20: The Fear Factor

20: The Fear Factor

From Chicken Soup for the Soul: My Very Good, Very Bad Dog

The Fear Factor

Fun fact: The American Society for the Prevention of Cruelty to Animals (ASPCA) is 150 years old, having been founded in 1866 by Henry Bergh.

For my dog’s first birthday, I entered him in a K-9 fun run sponsored by our local Society for the Prevention of Cruelty to Animals (SPCA). I’m not much of a runner, but the run was only a 3K, so I thought it would be fun for both of us.

We practiced in the weeks leading up to the run. On our practice runs, he was always raring to go and usually dragged me along behind him. I worked on his leash manners so that he wouldn’t trip me on the big day. I felt we were ready for anything.

The fun run was downtown amidst the big buildings, so the noise of barking dogs all around us was amplified to a deafening pitch at the start of the race. My dog bolted when the starting tone went off. He had trouble running in the right direction with all the confusion around us. Soon the runners began to thin out, and my dog was running straight and fast. We were passing people and making great time. I was dreaming of a gold-medal finish.

At the halfway point in the course, we turned right, then right again at the next block, and then headed back on the parallel street. When we were six blocks from the finish, my dog screeched to a stop and dropped to the ground like a sack of potatoes. I almost dislocated my shoulder from the sudden stop as I was jerked backward by the leash.

He was lying flat on his belly with his head down in the middle of the intersection. At first I thought something bad had happened to him. He was shaking and whimpering. I did a quick check and couldn’t see anything wrong. I tried to get him up, but he refused. The police officer doing traffic control at the intersection was impatiently motioning for me to move along so he could release the cars.

But I couldn’t get my seventy-five-pound dog to get up. The harder I tried to pry him off the pavement, the more he fought me. I tried to drag him over to the curb, but he was dead weight. The officer was yelling at me. Cars were honking. I pulled and pulled. My dog wouldn’t move.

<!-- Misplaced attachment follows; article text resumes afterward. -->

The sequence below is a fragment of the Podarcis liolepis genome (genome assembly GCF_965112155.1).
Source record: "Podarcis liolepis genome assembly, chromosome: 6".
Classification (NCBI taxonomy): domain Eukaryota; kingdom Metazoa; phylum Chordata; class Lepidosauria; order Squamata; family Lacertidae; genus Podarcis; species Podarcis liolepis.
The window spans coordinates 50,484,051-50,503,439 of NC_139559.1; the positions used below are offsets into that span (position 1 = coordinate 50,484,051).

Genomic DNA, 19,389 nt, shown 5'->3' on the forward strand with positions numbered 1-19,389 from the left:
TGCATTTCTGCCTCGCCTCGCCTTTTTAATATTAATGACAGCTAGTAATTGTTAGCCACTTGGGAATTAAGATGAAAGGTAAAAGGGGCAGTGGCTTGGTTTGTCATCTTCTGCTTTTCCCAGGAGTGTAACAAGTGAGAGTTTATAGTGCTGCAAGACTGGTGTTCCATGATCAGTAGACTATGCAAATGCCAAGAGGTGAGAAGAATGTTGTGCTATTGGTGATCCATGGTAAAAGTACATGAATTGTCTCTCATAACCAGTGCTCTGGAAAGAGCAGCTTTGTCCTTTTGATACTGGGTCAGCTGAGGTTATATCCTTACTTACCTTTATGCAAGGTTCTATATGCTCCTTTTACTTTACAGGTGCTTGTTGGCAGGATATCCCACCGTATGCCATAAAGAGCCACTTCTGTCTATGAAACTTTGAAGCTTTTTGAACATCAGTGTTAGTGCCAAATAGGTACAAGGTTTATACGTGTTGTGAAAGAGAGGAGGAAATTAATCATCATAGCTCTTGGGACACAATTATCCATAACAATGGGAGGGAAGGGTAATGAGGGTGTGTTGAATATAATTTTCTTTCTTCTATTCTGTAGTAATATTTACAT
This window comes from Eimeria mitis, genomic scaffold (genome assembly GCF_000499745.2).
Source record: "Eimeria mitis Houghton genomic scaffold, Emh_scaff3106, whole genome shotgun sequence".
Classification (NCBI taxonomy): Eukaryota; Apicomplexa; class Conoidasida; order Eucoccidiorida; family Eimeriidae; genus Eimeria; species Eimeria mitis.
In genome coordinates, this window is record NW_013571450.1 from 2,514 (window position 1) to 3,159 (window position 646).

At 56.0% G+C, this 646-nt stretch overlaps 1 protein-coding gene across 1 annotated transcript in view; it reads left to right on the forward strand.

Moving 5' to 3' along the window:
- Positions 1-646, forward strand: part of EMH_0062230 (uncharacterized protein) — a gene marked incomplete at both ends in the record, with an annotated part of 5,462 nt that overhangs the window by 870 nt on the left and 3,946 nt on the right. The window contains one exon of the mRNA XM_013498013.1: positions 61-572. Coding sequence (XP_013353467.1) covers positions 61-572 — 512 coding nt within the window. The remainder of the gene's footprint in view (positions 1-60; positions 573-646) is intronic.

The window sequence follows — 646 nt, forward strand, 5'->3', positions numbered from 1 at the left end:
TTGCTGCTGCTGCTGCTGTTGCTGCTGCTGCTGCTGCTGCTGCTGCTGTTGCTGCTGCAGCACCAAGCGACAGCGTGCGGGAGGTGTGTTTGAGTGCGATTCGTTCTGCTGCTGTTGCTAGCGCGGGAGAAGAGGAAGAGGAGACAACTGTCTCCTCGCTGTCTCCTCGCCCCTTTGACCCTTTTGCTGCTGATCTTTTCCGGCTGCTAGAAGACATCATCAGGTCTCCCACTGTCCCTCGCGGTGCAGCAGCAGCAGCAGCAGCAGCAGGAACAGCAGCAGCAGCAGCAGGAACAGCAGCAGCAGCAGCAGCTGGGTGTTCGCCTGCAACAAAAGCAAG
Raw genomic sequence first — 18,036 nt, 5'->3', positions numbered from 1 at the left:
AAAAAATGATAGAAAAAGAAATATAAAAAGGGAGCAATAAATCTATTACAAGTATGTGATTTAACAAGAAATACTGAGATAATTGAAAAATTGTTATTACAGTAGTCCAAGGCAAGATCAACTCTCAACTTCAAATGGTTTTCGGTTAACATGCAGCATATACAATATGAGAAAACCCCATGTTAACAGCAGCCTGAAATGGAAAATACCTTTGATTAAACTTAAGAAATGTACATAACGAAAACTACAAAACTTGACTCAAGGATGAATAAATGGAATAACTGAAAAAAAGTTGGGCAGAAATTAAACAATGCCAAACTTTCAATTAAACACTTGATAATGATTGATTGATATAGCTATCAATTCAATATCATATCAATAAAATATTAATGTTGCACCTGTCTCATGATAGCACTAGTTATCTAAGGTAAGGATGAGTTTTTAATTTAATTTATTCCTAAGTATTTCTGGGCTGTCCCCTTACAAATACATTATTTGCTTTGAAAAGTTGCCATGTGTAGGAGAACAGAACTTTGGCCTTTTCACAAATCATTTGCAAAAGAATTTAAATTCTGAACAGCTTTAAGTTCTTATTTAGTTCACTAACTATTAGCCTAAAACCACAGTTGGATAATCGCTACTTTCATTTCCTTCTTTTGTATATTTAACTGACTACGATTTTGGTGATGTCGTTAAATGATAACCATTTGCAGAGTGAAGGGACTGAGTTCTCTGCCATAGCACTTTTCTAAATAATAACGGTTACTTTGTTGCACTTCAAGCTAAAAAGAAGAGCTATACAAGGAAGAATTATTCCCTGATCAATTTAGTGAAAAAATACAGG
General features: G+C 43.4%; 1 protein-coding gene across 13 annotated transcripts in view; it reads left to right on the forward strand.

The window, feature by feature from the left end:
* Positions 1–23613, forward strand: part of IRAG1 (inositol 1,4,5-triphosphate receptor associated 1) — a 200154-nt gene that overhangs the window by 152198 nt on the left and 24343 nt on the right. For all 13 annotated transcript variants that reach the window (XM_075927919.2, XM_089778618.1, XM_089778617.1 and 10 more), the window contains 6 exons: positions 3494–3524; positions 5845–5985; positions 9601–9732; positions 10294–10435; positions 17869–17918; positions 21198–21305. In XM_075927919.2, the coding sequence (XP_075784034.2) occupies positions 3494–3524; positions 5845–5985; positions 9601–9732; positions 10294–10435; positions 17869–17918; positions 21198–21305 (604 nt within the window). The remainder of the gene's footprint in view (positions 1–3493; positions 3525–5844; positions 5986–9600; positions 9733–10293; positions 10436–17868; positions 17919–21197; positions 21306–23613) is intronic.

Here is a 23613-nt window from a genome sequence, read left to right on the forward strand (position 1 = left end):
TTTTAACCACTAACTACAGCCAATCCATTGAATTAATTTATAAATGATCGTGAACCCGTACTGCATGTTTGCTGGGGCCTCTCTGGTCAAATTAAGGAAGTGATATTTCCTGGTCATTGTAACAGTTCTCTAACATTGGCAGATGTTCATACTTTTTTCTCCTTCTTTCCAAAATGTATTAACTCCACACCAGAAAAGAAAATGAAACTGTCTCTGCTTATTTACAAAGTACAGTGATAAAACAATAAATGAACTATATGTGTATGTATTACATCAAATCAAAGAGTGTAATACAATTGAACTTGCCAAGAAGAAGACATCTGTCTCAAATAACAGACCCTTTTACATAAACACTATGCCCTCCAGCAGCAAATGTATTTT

Finally, I got my arm under him and lifted him up in a fireman’s carry, throwing him over my shoulder. As I staggered to the curb, people at the nearby bus stop were taking my dog’s side. “Poor dog is tired.” “You were running him too hard.” “He needs a ride back.” And laughter. Lots of laughter. I was fuming. My dog would run all day long at the dog park if I let him. He wasn’t the least bit tired. He was scared.

When I adopted him, he and his two siblings had been rescued from death inside a tightly tied black trash bag that someone had dumped on the side of the road. An alert garbage man noticed the bag was moving and used a metal rake to tear open the bag to look inside. My dog and his siblings were only puppies at the time. The rake damaged the nerves in my dog’s back so he limped a little, but he could run as fast as lightning.

Another half-block of carrying my getting-heavier-with-every-step dog brought the answer. A garbage truck was idling at the curb. The sound of it must have hit my dog’s sensitive doggie ears when we turned the second corner. He cried louder and clawed at my back as we drew closer to it. I held on tighter and tried to comfort him. I don’t know where I found the strength, but I ran as fast as I could to get my sweet baby dog away from that scary garbage truck.

I ran with him on my shoulder until I felt him relax, and then I set him down. He wagged his tail in gratitude for me saving him from the garbage truck. We stood there until I could breathe normally again, and then we ran like maniacs to the finish line. We didn’t win any medals, but I won his trust forever.

~Kathryn Lehan

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